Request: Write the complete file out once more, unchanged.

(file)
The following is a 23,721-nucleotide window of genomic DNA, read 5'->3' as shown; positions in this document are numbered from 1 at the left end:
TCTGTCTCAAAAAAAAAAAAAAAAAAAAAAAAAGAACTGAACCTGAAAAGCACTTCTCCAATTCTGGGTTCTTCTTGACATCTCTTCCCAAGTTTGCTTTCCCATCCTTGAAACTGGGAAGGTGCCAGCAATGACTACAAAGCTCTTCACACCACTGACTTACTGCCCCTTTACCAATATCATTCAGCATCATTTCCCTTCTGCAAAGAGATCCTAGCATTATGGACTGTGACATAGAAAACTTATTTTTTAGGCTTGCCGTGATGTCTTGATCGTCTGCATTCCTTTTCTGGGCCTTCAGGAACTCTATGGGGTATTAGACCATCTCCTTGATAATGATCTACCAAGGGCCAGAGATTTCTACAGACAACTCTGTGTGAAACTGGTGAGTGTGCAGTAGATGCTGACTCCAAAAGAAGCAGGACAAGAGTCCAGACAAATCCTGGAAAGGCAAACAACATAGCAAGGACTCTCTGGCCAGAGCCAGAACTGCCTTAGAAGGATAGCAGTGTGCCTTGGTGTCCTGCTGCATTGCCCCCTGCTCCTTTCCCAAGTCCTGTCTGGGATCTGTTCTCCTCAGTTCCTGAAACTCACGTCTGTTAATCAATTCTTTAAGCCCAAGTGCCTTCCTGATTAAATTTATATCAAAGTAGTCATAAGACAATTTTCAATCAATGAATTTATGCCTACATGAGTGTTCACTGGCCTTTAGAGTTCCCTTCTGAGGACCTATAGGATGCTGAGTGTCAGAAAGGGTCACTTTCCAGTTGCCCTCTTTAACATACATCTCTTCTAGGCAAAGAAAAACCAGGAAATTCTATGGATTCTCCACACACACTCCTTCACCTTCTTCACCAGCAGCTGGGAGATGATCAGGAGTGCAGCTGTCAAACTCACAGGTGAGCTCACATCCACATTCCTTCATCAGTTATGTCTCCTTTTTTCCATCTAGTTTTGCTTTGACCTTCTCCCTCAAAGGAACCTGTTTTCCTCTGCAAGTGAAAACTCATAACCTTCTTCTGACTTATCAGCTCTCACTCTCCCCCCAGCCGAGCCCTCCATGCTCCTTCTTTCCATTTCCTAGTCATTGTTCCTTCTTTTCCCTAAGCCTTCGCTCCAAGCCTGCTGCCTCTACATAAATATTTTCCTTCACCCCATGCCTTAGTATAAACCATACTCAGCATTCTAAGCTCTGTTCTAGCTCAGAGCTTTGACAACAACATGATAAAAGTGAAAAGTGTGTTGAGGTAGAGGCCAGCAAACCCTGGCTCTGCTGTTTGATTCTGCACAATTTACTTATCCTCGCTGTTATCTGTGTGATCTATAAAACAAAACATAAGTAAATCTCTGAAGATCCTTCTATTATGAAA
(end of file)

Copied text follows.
The following is a 23,721-nucleotide window of genomic DNA, read 5'->3' as shown; positions in this document are numbered from 1 at the left end:
TCTGTCTCAAAAAAAAAAAAAAAAAAAAAAAAAGAACTGAACCTGAAAAGCACTTCTCCAATTCTGGGTTCTTCTTGACATCTCTTCCCAAGTTTGCTTTCCCATCCTTGAAACTGGGAAGGTGCCAGCAATGACTACAAAGCTCTTCACACCACTGACTTACTGCCCCTTTACCAATATCATTCAGCATCATTTCCCTTCTGCAAAGAGATCCTAGCATTATGGACTGTGACATAGAAAACTTATTTTTTAGGCTTGCCGTGATGTCTTGATCGTCTGCATTCCTTTTCTGGGCCTTCAGGAACTCTATGGGGTATTAGACCATCTCCTTGATAATGATCTACCAAGGGCCAGAGATTTCTACAGACAACTCTGTGTGAAACTGGTGAGTGTGCAGTAGATGCTGACTCCAAAAGAAGCAGGACAAGAGTCCAGACAAATCCTGGAAAGGCAAACAACATAGCAAGGACTCTCTGGCCAGAGCCAGAACTGCCTTAGAAGGATAGCAGTGTGCCTTGGTGTCCTGCTGCATTGCCCCCTGCTCCTTTCCCAAGTCCTGTCTGGGATCTGTTCTCCTCAGTTCCTGAAACTCACGTCTGTTAATCAATTCTTTAAGCCCAAGTGCCTTCCTGATTAAATTTATATCAAAGTAGTCATAAGACAATTTTCAATCAATGAATTTATGCCTACATGAGTGTTCACTGGCCTTTAGAGTTCCCTTCTGAGGACCTATAGGATGCTGAGTGTCAGAAAGGGTCACTTTCCAGTTGCCCTCTTTAACATACATCTCTTCTAGGCAAAGAAAAACCAGGAAATTCTATGGATTCTCCACACACACTCCTTCACCTTCTTCACCAGCAGCTGGGAGATGATCAGGAGTGCAGCTGTCAAACTCACAGGTGAGCTCACATCCACATTCCTTCATCAGTTATGTCTCCTTTTTTCCATCTAGTTTTGCTTTGACCTTCTCCCTCAAAGGAACCTGTTTTCCTCTGCAAGTGAAAACTCATAACCTTCTTCTGACTTATCAGCTCTCACTCTCCCCCCAGCCGAGCCCTCCATGCTCCTTCTTTCCATTTCCTAGTCATTGTTCCTTCTTTTCCCTAAGCCTTCGCTCCAAGCCTGCTGCCTCTACATAAATATTTTCCTTCACCCCATGCCTTAGTATAAACCATACTCAGCATTCTAAGCTCTGTTCTAGCTCAGAGCTTTGACAACAACATGATAAAAGTGAAAAGTGTGTTGAGGTAGAGGCCAGCAAACCCTGGCTCTGCTGTTTGATTCTGCACAATTTACTTATCCTCGCTGTTATCTGTGTGATCTATAAAACAAAACATAAGTAAATCTCTGAAGATCCTTCTATTATGAAA